Could a new type of Palestinian leadership have emerged had Saddam Hussein still been ruling Iraq and sending money to terrorists and their families? Probably not. Could it have emerged had Saddam been boxed in by U.N. weapons inspectors and surrounded by U.S. and British armed forces? Maybe, maybe not. This question may serve as the wedge for a new debate over whether the war was justified, given the absence of weapons of mass destruction, the skyrocketing costs of the war (in money and lives), and the Joint Chiefs of Staff's latest forecast that the insurgency (and, therefore, the U.S. military presence) will probably persist for another decade.
It is ironic, then, that, of all the new and aspiring democracies, Iraq—the alleged prime mover—is in the most desperate condition. The fact that 8 million Iraqis voted, at the threat of gun point, is certain enthralling—and almost certainly had an inspiring impact on the region. But the election does not, by itself, address the fundamental conflicts: the Sunnis' powerlessness (which fuels much of the insurgency), the Kurds' appetite for independence (which could strain the nation's fissures), or the Shiites' yearning to impose Muslim law (which would alienate the more secular citizens, especially the Kurds). These disputes might be hammered out in the composition of a new government or in the negotiations over a new constitution—or maybe not.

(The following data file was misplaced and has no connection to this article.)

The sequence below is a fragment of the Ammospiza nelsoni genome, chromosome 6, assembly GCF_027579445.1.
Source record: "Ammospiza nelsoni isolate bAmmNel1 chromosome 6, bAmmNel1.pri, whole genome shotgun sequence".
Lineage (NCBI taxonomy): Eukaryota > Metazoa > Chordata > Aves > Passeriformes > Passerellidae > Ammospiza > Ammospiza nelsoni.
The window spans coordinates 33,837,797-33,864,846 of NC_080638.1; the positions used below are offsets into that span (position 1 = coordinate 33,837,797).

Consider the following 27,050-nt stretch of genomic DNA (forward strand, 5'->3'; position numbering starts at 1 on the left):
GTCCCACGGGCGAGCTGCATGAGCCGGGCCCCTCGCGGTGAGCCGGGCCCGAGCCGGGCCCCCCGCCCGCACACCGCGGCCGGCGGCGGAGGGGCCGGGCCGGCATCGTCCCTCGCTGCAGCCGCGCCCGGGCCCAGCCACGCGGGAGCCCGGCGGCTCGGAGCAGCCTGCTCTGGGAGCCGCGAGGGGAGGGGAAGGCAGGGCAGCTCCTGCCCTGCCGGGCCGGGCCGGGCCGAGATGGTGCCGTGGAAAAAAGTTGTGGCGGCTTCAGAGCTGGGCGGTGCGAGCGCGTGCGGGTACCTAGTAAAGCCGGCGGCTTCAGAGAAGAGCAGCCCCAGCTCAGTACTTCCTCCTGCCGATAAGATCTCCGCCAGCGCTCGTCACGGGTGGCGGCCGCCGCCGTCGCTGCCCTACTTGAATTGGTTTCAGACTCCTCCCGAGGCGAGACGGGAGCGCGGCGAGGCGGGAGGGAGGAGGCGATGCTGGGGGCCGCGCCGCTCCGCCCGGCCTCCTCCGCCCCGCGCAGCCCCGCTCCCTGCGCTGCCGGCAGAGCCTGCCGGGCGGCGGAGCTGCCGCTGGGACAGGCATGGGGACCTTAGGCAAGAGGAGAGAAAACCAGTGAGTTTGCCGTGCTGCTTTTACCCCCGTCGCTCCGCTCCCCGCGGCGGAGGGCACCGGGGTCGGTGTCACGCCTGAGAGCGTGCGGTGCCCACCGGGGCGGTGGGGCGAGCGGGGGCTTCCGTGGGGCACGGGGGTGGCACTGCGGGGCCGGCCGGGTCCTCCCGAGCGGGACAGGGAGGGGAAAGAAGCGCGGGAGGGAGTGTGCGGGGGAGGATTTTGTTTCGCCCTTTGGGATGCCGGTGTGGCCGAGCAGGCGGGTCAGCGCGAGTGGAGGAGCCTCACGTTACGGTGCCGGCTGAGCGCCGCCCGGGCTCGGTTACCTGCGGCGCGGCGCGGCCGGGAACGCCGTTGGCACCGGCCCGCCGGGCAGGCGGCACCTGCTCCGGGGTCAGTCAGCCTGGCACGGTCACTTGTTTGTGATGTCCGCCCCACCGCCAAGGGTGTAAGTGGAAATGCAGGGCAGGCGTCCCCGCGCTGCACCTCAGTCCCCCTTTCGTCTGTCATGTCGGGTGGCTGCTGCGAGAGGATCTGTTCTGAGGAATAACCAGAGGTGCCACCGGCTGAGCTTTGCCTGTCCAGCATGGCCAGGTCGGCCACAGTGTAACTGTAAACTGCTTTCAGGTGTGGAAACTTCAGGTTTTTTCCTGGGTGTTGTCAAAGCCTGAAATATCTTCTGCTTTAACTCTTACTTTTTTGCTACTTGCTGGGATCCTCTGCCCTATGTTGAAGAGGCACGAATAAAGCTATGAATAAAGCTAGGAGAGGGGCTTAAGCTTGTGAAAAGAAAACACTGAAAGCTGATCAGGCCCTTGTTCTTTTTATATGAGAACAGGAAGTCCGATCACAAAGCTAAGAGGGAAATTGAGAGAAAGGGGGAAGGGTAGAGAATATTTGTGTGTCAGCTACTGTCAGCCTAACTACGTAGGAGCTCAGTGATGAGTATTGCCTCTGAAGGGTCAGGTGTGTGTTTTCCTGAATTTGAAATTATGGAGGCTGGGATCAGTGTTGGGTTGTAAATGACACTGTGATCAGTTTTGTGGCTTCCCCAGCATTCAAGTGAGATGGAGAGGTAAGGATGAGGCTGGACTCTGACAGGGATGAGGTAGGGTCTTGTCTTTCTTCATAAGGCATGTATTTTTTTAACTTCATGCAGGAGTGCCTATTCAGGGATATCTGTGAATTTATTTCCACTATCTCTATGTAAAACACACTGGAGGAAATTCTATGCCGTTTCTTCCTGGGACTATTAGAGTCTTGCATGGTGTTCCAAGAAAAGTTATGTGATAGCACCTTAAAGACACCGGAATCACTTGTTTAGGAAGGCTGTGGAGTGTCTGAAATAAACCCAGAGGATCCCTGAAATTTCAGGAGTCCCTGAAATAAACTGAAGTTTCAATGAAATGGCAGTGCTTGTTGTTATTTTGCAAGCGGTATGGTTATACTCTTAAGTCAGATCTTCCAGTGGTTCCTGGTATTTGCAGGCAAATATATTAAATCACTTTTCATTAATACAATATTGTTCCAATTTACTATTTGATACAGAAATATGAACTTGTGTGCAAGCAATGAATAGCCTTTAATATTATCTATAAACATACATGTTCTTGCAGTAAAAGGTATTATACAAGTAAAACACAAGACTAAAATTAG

Saddam Hussein locked Iraq in a deep freeze. Political history—as the playing out of social, economic, and tribal interests—was suspended for decades. Now history has resumed, and it's not a pretty picture. Iraq was a ramshackle contrivance of British imperialists who tried to redraw the map of the Middle East in the aftermath of World War I. The place has been a nightmare to govern ever since.
The elections, at the very least, supplied a thaw, a glimmer of confidence and pride, perhaps a chance at self-rule. But they didn't eradicate the difficulties.
It's worth noting that the Bush administration's original plan for Iraq's postwar reconstruction was to hold elections after an interim assembly drafted a constitution. It was the Grand Ayatollah Ali al-Sistani who insisted that elections be held first, who declared that a constitution would not be valid otherwise. Seeing no alternative, Bush gave in.
So who is—who will be seen as—the real facilitator and emblem of Middle Eastern-style democracy: the president of the United States or the grand ayatollah? That's the scary question that sums up the challenges ahead and, even more, the ambiguity underlying the concept of "freedom."